Alegría Activity’s CEO, Juan Jesús Alegría believes that the solution to youth unemployment can only come from above and “we must strive to improve in this regard individually to make the collective result larger”.
We have been able to ascertain that alegria activity is involved in various campaigns to raise awareness throughout the world. Why is the involvement of a company in these campaigns so important?
The involvement of the company directly affects the results of the campaign, which is vital. CSR is currently present in the marketing plans of most companies. The different audiences of an entity (from end-customers, to brokers and even the workers themselves) no longer demand only products or services, but also commitment, responsibility and performance. This is how we have evolved and this is how one survives in the society of communication in which we live.
However, each company chooses to make that commitment something real, or simply convert it into a mere tactic, into a cosmetic affair. Without involvement and without commitment, campaigns are just that, mere aesthetics, mere cosmetics, from which very nice, very showy things can arise, but things that are never authentic and, therefore, without any kind of significance. When we speak about campaigns, and in particular of awareness, the involvement of each of the agents is crucial to achieve change and to achieve results that are not only ‘nice’, but truly genuine.
Is the situation of young people as difficult as the data reflect? What is your perception?
The situation is bad in general, and although the data may change, older people and younger people have been and are the most adversely affected. In the latter case, we are speaking of a vicious circle: ‘I have no experience because I have just finished my studies and they will not hire me because I have no experience’. In such an environment, there are only four options: work for free or for symbolic wages, continue studying (if you can), leave the country and move to another where you can find a job or accept any job.
Obviously, none of these four situations agrees with the premise that has led many young people to make the decision to dedicate several years of their lives to studying, which is working at what they like and feeling fulfilled by their work. It seems that, little by little, we are realising that people should not be hired only based on their experience or credentials, but also on what they can contribute in the long-term, on their dedication, ability to learn, their potential and motivation. Even so, we still have a lot of work to do. This is still a pending task for all and more specifically for companies that continue to look to the short-term and that are unable to see hiring young people as an investment and a real opportunity.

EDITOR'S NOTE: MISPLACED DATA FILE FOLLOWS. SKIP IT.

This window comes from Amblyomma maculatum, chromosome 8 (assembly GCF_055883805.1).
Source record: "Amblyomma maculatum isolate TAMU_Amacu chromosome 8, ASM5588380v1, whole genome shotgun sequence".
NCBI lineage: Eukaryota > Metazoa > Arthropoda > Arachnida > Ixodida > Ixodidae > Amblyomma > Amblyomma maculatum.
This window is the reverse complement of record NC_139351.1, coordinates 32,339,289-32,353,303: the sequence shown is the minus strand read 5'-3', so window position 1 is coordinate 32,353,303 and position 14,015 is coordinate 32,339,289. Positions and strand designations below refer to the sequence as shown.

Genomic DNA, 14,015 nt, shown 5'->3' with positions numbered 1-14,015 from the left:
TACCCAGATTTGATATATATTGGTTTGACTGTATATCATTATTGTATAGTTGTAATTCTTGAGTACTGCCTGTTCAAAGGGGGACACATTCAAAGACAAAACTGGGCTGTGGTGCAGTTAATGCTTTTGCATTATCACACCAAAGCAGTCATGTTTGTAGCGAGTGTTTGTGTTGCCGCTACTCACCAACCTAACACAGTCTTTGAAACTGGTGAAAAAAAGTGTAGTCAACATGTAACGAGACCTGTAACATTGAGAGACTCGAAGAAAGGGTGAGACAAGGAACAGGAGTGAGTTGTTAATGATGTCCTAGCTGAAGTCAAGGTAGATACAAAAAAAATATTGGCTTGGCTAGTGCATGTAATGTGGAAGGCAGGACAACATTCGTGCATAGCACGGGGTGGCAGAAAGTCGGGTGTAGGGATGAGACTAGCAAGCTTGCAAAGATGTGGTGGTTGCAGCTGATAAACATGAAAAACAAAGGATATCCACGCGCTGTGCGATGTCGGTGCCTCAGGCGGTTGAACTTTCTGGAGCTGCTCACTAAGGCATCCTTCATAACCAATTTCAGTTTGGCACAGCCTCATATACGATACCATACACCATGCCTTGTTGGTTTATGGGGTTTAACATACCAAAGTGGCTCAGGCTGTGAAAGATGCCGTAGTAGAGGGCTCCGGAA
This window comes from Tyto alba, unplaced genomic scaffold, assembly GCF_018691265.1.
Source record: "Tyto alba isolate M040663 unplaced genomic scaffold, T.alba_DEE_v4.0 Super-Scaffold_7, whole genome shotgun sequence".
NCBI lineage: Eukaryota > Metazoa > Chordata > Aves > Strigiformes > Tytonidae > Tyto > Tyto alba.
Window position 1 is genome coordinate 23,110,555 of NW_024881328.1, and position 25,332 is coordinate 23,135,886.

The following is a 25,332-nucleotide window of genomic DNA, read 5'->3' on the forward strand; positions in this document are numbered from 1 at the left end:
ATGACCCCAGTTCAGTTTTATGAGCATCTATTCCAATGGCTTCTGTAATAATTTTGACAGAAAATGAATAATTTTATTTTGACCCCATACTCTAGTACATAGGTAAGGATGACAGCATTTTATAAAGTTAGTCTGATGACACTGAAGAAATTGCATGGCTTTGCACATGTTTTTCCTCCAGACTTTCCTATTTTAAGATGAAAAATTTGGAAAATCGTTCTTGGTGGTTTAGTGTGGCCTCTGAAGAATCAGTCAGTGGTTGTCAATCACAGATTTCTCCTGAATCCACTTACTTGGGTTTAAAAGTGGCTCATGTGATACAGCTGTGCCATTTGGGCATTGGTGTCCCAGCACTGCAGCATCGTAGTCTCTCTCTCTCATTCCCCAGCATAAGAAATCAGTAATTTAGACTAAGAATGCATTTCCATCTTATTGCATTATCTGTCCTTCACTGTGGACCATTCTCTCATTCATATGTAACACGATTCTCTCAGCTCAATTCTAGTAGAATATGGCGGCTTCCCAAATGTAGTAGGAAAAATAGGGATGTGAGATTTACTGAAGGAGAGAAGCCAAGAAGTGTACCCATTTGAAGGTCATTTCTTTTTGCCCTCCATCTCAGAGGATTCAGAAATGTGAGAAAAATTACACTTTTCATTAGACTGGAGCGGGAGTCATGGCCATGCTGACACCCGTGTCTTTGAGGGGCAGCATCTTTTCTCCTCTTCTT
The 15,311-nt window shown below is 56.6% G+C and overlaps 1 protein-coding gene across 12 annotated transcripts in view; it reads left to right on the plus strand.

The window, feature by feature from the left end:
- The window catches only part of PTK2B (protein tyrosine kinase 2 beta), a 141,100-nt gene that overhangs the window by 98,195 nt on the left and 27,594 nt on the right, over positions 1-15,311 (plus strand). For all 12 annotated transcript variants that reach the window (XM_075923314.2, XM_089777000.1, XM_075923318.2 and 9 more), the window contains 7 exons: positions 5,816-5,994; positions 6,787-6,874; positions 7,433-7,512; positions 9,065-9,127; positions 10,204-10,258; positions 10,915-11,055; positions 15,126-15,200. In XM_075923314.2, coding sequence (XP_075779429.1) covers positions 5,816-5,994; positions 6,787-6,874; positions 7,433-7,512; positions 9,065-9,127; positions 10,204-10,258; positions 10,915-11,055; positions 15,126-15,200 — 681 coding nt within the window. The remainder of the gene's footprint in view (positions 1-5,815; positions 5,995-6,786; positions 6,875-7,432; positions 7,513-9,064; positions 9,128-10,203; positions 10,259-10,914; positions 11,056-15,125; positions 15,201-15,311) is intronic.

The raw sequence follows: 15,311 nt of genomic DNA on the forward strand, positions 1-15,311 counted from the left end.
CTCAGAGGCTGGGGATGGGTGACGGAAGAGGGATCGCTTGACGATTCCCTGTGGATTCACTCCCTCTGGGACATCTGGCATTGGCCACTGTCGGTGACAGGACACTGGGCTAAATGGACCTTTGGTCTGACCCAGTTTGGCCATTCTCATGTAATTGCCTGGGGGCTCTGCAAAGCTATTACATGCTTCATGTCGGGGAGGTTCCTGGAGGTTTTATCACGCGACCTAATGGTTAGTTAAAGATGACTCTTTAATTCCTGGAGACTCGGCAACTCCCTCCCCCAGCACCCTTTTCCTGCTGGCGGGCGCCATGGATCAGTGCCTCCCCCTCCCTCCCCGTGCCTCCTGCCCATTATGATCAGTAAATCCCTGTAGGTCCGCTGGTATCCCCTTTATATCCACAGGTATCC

In the particular case of Morocco, where you have a branch, how does youth unemployment affect the country? What measures could be taken to avoid the forced emigration of so many young people?
The answer is virtually included in the question itself. The most visible consequence of youth unemployment in Morocco is emigration and here it is worth mentioning the word forced. The solution to this, as in other African or European countries, can only be that we all strive to make things improve little by little at the global level (because if there is no work, there is no work; not for young people and not for experienced people).
However, speaking specifically of youth unemployment, there is something important to remember: that ‘young people are the future’. The major problem with this phrase is that we hear it a lot, but not many people listen. Young people are the future and if we do not focus on them, if we allow them to leave, we will only be harming our own future, we will be hurting ourselves. The improvement of any youth unemployment situation in any country requires many steps, but the first task is to accept this phrase. We have to stop thinking that the solution can only come from above and we must strive to improve in this regard individually to make the collective result larger.
What do you think about the United Nations Youth Employment Decade project?
75 million young people are unemployed in the world. It is easily said, but 75 million unemployed youths imply a lot of young people without illusion, a lot of wasted talent and resources. In addition to a social drama, it is a mistake for the economy of a country to lose that potential. It is obvious, given the situation, that it is very important to introduce youth employment in the Global Human Development Agenda to control the phenomenon as soon as possible.
For this reason, this project is crucial since, in addition to the individual effort, we can obtain exponentially better results with the support of the relevant institutions at a global level and count with the means and measures to facilitate that change. In addition, it is also an opportunity to observe this situation from a perspective, to self-assess, to change standards and develop towards improved models regarding employment.